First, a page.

If you think we Mohawk folks at Felt & Wire are paper-obsessed, surf over to Twinrocker and meet the people who started the handmade paper renaissance in the U.S. Since 1971, Kathryn and Howard Clark have combined their respective backgrounds in fine art and mechanical engineering to bring a fresh look to the ancient craft of hand papermaking. Twinrocker’s master papermakers form sheets in the most traditional manner, but also introduce innovative design.
Twinrocker makes its papers from the finest cotton rag, just as paper was made in Europe centuries ago. Aesthetically innovative, Twinrocker was the first hand mill to make a wide variety of sizes and shapes, including circular and square sheets. Papers are made in dozens of sizes, from 2″ x 3″ cards for invitations, up to 34″ x 48″ art papers with thicknesses ranging from text to board weights. To achieve beautiful, rough, surface texture, sheets are naturally air dried in Twinrocker’s drying loft, the way paper was dried hundreds of years ago. To meet the needs of the modern world, they also offer a smooth, yet toothy Cold Pressed surface and a very smooth Hot Pressed surface. Colored papers are tinted with light-fast pigments. All are archival and neutral pH. Twinrocker makes papers for printmaking, letterpress printing, and watercolor. Only handmade paper has four true naturally-deckled edges, and Twinrocker’s decorative, exaggerated “Feather” deckle is recognized world-wide as unique. Visit Twinrocker’s website to learn more about handmade papers or to order some of the finest handmade papers available.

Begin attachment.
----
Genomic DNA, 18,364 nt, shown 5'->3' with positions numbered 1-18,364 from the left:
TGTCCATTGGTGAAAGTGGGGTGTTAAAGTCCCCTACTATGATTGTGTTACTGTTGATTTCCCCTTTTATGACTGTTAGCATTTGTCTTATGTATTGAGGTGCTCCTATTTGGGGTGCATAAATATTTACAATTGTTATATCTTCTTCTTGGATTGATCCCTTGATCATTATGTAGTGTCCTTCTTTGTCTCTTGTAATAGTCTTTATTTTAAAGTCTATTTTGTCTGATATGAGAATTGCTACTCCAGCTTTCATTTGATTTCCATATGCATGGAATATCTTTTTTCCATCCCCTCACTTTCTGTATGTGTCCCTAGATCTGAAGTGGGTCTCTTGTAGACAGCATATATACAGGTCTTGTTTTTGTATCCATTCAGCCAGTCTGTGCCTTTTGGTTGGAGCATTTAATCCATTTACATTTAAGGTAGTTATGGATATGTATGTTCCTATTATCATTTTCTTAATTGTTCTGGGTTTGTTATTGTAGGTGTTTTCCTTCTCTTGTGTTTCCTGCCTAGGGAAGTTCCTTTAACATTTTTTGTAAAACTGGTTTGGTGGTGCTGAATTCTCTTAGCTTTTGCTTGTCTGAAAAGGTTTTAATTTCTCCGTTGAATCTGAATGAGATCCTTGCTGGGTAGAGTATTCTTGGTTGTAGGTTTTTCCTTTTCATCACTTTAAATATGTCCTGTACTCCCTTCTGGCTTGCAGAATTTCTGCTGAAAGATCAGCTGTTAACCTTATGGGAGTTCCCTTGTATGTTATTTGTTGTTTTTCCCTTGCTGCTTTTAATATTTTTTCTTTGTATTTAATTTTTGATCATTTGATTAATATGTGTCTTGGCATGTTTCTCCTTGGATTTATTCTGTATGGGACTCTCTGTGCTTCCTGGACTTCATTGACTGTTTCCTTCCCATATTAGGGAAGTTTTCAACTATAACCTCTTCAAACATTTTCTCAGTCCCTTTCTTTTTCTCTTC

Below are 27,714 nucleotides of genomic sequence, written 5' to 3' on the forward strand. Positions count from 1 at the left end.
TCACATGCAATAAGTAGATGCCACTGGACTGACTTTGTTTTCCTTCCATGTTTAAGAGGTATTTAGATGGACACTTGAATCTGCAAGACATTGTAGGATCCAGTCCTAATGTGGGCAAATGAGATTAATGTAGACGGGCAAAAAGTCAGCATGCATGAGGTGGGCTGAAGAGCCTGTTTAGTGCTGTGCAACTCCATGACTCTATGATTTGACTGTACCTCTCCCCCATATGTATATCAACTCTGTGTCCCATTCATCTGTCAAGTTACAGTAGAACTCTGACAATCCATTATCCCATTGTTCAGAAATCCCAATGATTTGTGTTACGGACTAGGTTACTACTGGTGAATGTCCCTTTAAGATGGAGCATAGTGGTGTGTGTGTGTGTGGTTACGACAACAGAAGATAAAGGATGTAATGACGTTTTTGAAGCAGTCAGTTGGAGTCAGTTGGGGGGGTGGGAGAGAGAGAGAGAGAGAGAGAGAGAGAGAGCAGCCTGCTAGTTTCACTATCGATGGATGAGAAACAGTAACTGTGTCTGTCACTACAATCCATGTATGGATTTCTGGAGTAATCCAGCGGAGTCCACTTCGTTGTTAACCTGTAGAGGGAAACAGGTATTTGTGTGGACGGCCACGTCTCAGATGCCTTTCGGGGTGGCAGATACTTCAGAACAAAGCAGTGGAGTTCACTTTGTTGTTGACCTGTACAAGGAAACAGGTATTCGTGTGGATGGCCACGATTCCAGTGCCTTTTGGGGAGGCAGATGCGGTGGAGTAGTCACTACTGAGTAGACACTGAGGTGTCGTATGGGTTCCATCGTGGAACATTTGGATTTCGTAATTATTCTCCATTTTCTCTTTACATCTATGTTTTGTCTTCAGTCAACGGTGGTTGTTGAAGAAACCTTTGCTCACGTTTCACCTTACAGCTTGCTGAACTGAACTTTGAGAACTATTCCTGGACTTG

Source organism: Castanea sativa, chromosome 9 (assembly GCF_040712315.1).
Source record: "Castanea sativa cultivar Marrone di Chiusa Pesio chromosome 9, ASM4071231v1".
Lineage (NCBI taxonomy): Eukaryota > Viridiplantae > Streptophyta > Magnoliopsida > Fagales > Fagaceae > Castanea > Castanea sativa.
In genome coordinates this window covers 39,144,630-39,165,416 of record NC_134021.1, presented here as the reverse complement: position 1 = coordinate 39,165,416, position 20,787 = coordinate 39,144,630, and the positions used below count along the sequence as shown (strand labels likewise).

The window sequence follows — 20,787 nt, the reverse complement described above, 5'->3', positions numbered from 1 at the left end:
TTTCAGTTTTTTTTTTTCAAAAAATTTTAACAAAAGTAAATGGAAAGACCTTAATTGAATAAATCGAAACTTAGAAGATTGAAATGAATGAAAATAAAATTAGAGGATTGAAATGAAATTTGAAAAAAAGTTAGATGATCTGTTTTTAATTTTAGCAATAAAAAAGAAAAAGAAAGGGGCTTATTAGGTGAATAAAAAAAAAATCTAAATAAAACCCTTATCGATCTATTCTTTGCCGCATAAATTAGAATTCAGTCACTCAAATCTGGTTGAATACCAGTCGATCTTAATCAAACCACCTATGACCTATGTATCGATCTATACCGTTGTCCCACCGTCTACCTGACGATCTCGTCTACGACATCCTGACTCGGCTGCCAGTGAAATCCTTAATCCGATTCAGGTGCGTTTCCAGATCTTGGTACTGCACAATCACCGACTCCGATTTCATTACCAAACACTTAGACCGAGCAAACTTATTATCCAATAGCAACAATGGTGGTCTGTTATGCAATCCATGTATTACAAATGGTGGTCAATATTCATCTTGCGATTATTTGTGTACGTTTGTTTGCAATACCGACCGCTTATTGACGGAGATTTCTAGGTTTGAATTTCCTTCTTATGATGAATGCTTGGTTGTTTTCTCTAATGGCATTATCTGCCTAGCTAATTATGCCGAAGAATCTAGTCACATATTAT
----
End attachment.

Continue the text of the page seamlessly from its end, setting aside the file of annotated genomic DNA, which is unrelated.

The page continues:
The Twinrocker team, from left to right: Kathryn Clark, co-founder; Travis Becker, main papermaker and owner; Howard Clark, co-founder; Fran Lacy, mainly paper sales; Gerald McVay, papermaker and beater operator; Gail Sutton, supplies, sales, office manager.
Left: Travis dips a sheet of text paper.
Below: Travis places a newly formed stack of paper in Twinrocker’s one hundred ton press.
Laura Shore, a long-time fan of Twinrocker, included sheets of their handmade papers in the venerable Mohawk Specifier – now a collector’s item – back in the early 90s.